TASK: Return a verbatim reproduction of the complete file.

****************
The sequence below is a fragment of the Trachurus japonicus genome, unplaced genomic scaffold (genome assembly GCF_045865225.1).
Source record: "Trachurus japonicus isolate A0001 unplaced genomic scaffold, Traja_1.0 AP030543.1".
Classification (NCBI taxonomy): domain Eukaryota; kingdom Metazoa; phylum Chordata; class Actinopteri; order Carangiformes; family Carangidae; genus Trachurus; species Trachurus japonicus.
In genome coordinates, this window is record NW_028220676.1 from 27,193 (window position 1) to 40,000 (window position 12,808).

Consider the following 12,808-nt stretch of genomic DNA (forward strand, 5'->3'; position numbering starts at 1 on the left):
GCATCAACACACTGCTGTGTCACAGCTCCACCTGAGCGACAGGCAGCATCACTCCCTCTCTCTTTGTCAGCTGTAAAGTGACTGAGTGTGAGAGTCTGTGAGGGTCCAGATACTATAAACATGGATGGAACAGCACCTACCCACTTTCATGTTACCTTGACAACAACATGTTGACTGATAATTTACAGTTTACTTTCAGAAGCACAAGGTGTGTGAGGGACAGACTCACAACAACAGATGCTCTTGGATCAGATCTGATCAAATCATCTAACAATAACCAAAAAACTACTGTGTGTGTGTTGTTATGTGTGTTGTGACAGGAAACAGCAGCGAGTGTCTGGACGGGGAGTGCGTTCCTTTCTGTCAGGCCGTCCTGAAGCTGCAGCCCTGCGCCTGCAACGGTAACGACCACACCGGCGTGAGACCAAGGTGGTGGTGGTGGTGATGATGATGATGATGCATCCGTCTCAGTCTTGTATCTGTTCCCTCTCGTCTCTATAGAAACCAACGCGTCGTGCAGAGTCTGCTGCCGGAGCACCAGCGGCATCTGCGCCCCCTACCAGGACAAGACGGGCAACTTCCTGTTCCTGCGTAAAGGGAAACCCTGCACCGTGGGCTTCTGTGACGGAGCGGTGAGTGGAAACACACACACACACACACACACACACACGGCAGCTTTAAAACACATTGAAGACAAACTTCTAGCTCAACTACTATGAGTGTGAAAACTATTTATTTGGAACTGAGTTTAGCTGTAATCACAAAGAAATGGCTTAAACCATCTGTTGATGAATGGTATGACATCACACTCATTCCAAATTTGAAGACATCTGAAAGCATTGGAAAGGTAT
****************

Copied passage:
The sequence below is a fragment of the Trachurus japonicus genome, unplaced genomic scaffold (genome assembly GCF_045865225.1).
Source record: "Trachurus japonicus isolate A0001 unplaced genomic scaffold, Traja_1.0 AP030543.1".
Classification (NCBI taxonomy): domain Eukaryota; kingdom Metazoa; phylum Chordata; class Actinopteri; order Carangiformes; family Carangidae; genus Trachurus; species Trachurus japonicus.
In genome coordinates, this window is record NW_028220676.1 from 27,193 (window position 1) to 40,000 (window position 12,808).

Consider the following 12,808-nt stretch of genomic DNA (forward strand, 5'->3'; position numbering starts at 1 on the left):
GCATCAACACACTGCTGTGTCACAGCTCCACCTGAGCGACAGGCAGCATCACTCCCTCTCTCTTTGTCAGCTGTAAAGTGACTGAGTGTGAGAGTCTGTGAGGGTCCAGATACTATAAACATGGATGGAACAGCACCTACCCACTTTCATGTTACCTTGACAACAACATGTTGACTGATAATTTACAGTTTACTTTCAGAAGCACAAGGTGTGTGAGGGACAGACTCACAACAACAGATGCTCTTGGATCAGATCTGATCAAATCATCTAACAATAACCAAAAAACTACTGTGTGTGTGTTGTTATGTGTGTTGTGACAGGAAACAGCAGCGAGTGTCTGGACGGGGAGTGCGTTCCTTTCTGTCAGGCCGTCCTGAAGCTGCAGCCCTGCGCCTGCAACGGTAACGACCACACCGGCGTGAGACCAAGGTGGTGGTGGTGGTGATGATGATGATGATGCATCCGTCTCAGTCTTGTATCTGTTCCCTCTCGTCTCTATAGAAACCAACGCGTCGTGCAGAGTCTGCTGCCGGAGCACCAGCGGCATCTGCGCCCCCTACCAGGACAAGACGGGCAACTTCCTGTTCCTGCGTAAAGGGAAACCCTGCACCGTGGGCTTCTGTGACGGAGCGGTGAGTGGAAACACACACACACACACACACACACACACGGCAGCTTTAAAACACATTGAAGACAAACTTCTAGCTCAACTACTATGAGTGTGAAAACTATTTATTTGGAACTGAGTTTAGCTGTAATCACAAAGAAATGGCTTAAACCATCTGTTGATGAATGGTATGACATCACACTCATTCCAAATTTGAAGACATCTGAAAGCATTGGAAAGGTAT